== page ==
--instance-groups \ InstanceGroupType=MASTER,InstanceCount=1,InstanceType=m4.xlarge \ InstanceGroupType=CORE,InstanceCount=2,BidPrice=0.1,InstanceType=m4.xlarge \ 
--region yourRegion \ 
--log-uri s3://yourBucketForLogs \ 
--bootstrap-actions \ Name='Install Jupyter',Path="s3://yourBootstrapScriptOnS3/"

With --instance groups, the count and type of the machines you want are defined. For the workers we use spot instances with a bid price to save money. You pay less for these unused EC2 instances but if the demand increases beyond your bidding price you might loose them. The last option --bootstrap-actions lists the location of the bootstrap script. Bootstrap actions are run on your cluster machines before the cluster is ready for operation. They let you install and set up additional software or change configurations for the applications you installed with --applications.

Bootstrap action

You can use the bootstrap action from this Gist as a reference. In the bootstrap script we undertake the following steps:

1. Install conda and with conda install other needed libraries such as hdfs3, findspark, numPy and UltraJSON on all instances. The first lines set up the user password for Jupyter and the S3 path where your notebooks should live. You can also pass them as a parameter in the AWS command.

# arguments can be set with create cluster
# mount home to /mnt
if [ ! -d /mnt/home ]; then
  	  sudo mv /home/ /mnt/
  	  sudo ln -s /mnt/home /home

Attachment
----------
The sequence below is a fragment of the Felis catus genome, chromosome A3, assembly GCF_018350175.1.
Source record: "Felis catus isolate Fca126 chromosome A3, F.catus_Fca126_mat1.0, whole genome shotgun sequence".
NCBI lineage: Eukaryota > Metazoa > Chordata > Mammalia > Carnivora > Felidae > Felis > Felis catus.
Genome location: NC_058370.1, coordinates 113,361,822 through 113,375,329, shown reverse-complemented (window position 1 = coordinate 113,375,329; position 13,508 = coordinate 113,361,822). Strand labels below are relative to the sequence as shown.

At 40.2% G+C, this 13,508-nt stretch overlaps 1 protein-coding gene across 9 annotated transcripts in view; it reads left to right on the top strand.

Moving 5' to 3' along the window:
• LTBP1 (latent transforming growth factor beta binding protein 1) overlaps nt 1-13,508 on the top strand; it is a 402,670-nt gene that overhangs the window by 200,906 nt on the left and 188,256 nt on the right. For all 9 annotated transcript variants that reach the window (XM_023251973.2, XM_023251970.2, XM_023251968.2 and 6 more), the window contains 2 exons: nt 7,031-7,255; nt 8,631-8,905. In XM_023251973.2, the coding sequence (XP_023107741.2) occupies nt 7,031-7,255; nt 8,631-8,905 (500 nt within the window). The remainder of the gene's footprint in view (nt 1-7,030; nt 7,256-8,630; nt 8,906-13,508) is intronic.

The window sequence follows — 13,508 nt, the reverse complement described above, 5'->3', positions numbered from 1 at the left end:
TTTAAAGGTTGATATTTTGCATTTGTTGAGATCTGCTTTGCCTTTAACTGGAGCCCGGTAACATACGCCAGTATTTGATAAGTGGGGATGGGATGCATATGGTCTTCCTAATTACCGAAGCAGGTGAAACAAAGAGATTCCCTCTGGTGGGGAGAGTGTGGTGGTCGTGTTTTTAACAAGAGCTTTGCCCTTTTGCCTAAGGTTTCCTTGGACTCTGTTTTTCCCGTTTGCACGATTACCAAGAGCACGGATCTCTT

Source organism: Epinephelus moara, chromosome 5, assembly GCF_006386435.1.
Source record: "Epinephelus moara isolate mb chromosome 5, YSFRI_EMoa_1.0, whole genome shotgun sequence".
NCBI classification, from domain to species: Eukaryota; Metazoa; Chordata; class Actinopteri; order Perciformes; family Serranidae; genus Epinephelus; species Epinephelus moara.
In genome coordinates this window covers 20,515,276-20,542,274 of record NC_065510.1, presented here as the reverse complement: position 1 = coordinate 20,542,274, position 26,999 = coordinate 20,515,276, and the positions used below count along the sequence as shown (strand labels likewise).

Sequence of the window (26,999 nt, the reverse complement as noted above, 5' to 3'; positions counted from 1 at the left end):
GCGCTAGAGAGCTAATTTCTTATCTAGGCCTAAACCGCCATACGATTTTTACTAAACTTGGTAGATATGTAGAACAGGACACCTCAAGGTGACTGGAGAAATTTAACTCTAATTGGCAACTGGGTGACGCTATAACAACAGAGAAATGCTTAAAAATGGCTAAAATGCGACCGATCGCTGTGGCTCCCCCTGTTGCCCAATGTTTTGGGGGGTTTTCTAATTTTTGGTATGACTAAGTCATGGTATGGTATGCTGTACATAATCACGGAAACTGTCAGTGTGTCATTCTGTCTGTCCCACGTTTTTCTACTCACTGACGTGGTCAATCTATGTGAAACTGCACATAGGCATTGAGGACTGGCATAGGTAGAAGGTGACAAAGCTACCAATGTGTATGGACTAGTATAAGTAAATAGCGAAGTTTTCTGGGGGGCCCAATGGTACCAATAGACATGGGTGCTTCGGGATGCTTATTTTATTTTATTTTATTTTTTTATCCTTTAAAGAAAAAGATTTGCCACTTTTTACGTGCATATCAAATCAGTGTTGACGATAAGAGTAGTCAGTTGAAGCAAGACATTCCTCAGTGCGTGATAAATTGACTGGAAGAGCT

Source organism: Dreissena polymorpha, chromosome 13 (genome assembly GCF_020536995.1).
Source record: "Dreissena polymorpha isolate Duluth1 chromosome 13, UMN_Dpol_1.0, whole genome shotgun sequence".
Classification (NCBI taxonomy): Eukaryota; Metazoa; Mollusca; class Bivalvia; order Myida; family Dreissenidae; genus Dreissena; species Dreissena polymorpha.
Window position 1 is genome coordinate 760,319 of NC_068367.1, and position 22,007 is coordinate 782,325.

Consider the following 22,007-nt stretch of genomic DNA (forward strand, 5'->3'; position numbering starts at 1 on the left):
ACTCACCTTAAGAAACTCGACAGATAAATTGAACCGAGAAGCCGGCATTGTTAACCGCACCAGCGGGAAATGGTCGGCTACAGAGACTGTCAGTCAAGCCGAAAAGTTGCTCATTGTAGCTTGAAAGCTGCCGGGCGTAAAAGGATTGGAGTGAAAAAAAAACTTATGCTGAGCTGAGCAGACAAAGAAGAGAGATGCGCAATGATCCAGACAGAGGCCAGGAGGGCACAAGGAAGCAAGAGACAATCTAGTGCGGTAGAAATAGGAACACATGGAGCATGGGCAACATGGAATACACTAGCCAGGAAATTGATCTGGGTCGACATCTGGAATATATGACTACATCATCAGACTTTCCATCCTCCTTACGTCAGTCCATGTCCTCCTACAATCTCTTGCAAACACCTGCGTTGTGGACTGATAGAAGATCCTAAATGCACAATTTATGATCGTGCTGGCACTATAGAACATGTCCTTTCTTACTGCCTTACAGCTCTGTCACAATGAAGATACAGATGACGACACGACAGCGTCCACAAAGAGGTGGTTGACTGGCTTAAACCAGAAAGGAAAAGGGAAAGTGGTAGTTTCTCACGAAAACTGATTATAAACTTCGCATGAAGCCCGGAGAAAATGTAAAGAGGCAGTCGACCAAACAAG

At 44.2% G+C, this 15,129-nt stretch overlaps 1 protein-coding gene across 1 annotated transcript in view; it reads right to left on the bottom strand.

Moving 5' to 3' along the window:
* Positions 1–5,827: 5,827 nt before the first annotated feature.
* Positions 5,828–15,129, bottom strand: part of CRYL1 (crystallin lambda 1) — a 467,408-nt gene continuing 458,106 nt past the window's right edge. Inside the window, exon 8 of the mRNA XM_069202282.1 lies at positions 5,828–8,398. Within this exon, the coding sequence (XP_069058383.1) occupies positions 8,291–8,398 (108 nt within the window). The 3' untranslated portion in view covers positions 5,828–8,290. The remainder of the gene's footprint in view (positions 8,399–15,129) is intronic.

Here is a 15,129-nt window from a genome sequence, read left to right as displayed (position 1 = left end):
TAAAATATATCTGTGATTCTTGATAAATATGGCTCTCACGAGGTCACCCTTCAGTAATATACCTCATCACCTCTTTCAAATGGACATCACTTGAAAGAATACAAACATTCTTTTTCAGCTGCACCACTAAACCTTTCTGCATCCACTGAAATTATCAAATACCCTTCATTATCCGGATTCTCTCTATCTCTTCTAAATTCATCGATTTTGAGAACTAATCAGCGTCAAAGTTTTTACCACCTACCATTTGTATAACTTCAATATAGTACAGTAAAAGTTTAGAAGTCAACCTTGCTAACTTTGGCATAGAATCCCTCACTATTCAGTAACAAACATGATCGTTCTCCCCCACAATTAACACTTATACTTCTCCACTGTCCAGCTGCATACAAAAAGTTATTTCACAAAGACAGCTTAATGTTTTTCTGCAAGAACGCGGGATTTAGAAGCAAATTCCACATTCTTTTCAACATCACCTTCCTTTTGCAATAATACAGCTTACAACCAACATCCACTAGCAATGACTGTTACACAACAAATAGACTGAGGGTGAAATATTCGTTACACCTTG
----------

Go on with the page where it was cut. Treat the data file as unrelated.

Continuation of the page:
# Install conda
wget -O /home/hadoop/\
	&& /bin/bash ~/ -b -p $HOME/conda
echo '\nexport PATH=$HOME/conda/bin:$PATH' >> $HOME/.bashrc && source $HOME/.bashrc
conda config --set always_yes yes --set changeps1 no
# Install additional libraries for all instances with conda
conda install conda=4.2.13

conda config -f --add channels conda-forge
conda config -f --add channels defaults

conda install hdfs3 findspark ujson jsonschema toolz boto3 py4j numpy pandas==0.19.2
# cleanup
rm ~/
echo completed. PATH now: $PATH
# setup python 3.5 in the master and workers
export PYSPARK_PYTHON="/home/hadoop/conda/bin/python3.5"

Setup PYSPARK_PYTHON to use the python 3.5 in the master and in the workers

2. We want the notebooks to be saved on S3. Therefore we install s3fs-fuse on the master node and mount a S3 bucket in the file system. This avoids that the data analyst will lose their notebooks after shutting down the cluster

# install dependencies for s3fs-fuse to access and store notebooks
sudo yum install -y git
sudo yum install -y libcurl libcurl-devel graphviz
sudo yum install -y cyrus-sasl cyrus-sasl-devel readline readline-devel gnuplot
# extract BUCKET and FOLDER to mount from NOTEBOOK_DIR
BUCKET=$(python -c "print('$NOTEBOOK_DIR'.split('//')[1].split('/')[0])")
FOLDER=$(python -c "print('/'.join('$NOTEBOOK_DIR'.split('//')[1].split('/')[1:-1]))")

# install s3fs
cd /mnt
git clone
cd s3fs-fuse/
ls -alrt
sudo make install
sudo su -c 'echo user_allow_other >> /etc/fuse.conf'
mkdir -p /mnt/s3fs-cache
mkdir -p /mnt/$BUCKET
/usr/local/bin/s3fs -o allow_other -o iam_role=auto -o umask=0 -o url=  -o no_check_certificate -o enable_noobj_cache -o use_cache=/mnt/s3fs-cache $BUCKET /mnt/$BUCKET